v50: vuxen

You’ll recall that Swedish and English are both Germanic languages. The common ancestor to Swedish and English is called Proto-Germanic, and was spoken by Germanic tribes living around 500 BCE (the end of the Nordic Bronze Age) in what is now Denmark, southern Sweden, and northern Germany. These tribes included the Angles, who gave their name to England and English.

Swedish and English have many similar words, and this can be explained either by a common ancestry, or by more recent borrowings (restaurang = restaurant was borrowed from French by both Swedish and English). Similarity among “basic vocabulary” such as kinship terms, numbers, body parts, and pronouns is more likely explained by a common ancestry. So here are some interesting bits of etymology I discovered when looking at words for people.

Child in Swedish is barn, related to bära, to carry or bear. In English, the sense of bear meaning give birth (yes, birth is related also, with the -th suffix apparently meaning process) is perhaps not so common, but it lives on in the past participle, born.

Incidentally, spädbarn = infant, with späd meaning tender, tiny, delicate. The latter is related to spä = to dilute, and probably also to spad = liquid. So that’s the connection between a young child and a glass of water!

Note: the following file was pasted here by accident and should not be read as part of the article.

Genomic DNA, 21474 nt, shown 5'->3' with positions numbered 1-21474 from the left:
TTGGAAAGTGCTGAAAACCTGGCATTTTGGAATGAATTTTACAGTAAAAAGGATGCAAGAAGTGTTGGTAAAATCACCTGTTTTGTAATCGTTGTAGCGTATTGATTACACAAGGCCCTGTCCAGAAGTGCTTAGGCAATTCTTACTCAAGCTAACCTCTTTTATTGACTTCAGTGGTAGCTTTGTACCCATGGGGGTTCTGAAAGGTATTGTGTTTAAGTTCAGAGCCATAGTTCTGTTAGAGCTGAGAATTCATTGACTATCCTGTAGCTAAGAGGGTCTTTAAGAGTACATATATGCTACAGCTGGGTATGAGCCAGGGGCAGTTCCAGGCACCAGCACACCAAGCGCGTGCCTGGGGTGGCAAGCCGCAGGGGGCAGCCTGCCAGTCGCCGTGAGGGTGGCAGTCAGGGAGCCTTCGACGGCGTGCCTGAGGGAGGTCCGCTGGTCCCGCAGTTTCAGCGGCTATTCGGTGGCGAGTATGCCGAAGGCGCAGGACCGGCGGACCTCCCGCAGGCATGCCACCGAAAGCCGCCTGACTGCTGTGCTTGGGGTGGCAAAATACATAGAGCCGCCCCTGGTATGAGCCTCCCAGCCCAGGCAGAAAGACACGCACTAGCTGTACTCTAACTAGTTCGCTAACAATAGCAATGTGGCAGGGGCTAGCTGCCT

The one common Swedish word I just couldn’t see an English cognate for was vuxen = adult. But there is one – any ideas? There are not even any other (apart from the obvious) vux- words in Swedish; instead, related words begin with väx-, and have meanings to do with growth and change: växa = to grow; växel = both gear (on a bicycle), small change, points (on a railway), and switchboard; växelkurs = exchange rate; växla = to change; växt (noun) = both growth and plant; and växthus = greenhouse. And the related English word? Remembering that the v/w distinction is only a recent one in Swedish, the word is wax, to increase, used for example in relation to phases of the moon. And also related, believe it or not, is waist, I guess because it’s the part of the body that grows (in adults, no less).

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Published in: on March 15, 2011 at 17:04  Comments (3)  
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3 CommentsLeave a comment

  1. Aha, I’m sort of proud of making this connection myself when I came across the words vuxen and växa. I knew my English vocabulary words would come in handy someday. 😛

    It’s good to see another post from you. I feel like I haven’t seen one in a while.

  2. Interesting. So växa and wax (as in “wax and wane”) both stem from the Greek aexo and Latin auxilium. They, in turn, share a common Indo-European root auegs, which gives us the English augment (from Latin augere, “to increase”).

    I didn’t know that waist was also related.

    Do post more, please.

  3. I found your article very interesting even though my head was spinning at the end. I tried to learn Swedish many years ago. I was really amazed at the numerous English – Swedish cognates. There also seems to be some roots in other languages as well as latin, such as Greek. for example numbers in Swedish. I gave up learning because I found the pronunciation too difficult. Also, everyone said why bother, we all speak English.


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